Six Colors
Six Colors

by Jason Snell & Dan Moren

Support this Site

Become a Six Colors member and get access to an exclusive weekly podcast, community, newsletter and more.

by Jason Snell

The myth of serendipity at the office water cooler

One of the oldest arguments for having employees all work in the same office (and, within that space, out in the open and not behind office doors) is the idea that if you have a bunch of people bouncing around together in person, something magical will happen.

Or as Tim Cook put it, “Innovation isn’t always a planned activity… It’s bumping into each other over the course of the day and advancing an idea you just had.”

So about that. As Claire Cain Miller reports for the New York Times, there’s no evidence that it’s true:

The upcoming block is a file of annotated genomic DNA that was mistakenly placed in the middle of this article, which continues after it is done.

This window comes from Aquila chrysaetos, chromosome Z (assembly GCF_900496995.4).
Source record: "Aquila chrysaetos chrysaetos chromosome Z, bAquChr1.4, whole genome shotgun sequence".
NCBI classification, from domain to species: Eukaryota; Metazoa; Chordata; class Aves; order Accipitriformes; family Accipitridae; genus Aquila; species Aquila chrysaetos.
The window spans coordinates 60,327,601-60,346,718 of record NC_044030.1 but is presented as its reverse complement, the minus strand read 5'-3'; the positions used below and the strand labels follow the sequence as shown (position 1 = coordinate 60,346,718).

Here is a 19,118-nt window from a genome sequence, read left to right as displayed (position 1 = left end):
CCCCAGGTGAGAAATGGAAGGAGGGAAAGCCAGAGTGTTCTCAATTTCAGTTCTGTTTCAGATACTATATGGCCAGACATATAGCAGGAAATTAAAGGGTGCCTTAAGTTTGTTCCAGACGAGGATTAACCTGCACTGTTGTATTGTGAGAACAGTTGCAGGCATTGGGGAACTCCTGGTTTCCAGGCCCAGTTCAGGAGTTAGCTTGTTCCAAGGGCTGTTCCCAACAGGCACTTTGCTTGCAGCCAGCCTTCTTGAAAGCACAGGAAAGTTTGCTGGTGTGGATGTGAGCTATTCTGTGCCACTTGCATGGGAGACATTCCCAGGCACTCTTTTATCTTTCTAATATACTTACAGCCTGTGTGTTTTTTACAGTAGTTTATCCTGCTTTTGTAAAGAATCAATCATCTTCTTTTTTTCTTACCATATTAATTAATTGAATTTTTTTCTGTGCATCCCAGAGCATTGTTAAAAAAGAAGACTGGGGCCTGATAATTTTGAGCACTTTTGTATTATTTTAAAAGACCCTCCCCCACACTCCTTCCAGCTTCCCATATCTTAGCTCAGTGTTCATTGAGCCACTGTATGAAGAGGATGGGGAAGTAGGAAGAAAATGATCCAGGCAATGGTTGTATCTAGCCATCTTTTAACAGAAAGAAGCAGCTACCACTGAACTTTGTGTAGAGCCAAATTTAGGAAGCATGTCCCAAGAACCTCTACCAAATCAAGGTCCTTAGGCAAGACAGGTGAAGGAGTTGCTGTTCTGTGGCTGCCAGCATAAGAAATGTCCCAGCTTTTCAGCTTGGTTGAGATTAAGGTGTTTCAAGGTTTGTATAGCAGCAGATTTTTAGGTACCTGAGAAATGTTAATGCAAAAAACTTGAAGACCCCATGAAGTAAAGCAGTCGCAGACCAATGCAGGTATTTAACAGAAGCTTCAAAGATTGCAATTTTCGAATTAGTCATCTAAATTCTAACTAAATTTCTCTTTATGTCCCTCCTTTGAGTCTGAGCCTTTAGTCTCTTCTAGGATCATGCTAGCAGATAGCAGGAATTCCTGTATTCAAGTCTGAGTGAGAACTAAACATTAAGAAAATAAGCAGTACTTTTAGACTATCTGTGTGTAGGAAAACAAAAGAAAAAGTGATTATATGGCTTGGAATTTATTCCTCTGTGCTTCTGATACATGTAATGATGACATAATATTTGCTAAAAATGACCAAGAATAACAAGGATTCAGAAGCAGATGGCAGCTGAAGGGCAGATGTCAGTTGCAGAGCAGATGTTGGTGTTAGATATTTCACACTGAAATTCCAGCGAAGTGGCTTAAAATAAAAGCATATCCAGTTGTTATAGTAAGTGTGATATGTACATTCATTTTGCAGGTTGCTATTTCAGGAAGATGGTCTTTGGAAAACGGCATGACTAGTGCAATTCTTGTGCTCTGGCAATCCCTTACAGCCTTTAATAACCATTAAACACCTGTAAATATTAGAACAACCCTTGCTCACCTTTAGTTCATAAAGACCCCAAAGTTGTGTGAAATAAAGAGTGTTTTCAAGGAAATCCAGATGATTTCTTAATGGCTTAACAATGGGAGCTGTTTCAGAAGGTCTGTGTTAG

“There’s credibility behind the argument that if you put people in spaces where they are likely to collide with one another, they are likely to have a conversation,” said Ethan S. Bernstein, who teaches at Harvard Business School and studies the topic. “But is that conversation likely to be helpful for innovation, creativity, useful at all for what an organization hopes people would talk about? There, there is almost no data whatsoever.”

“All of this suggests to me that the idea of random serendipity being productive is more fairy tale than reality,” he said.

And, as Miller’s article details, believing the fantasy also requires you to ignore all sorts of arguments that cut against it. The practice can also drive out other kinds of innovation and stifle contributions from some members of a workforce.

To be sure, some companies and some jobs really do require being together in person. There’s no one-size-fits-all approach for creating a good workplace. But we’d all be better off—Apple included—if the fantasy of the miraculous conversation by the coffee pot was dispelled once and for all.

—Linked by Jason Snell

Search Six Colors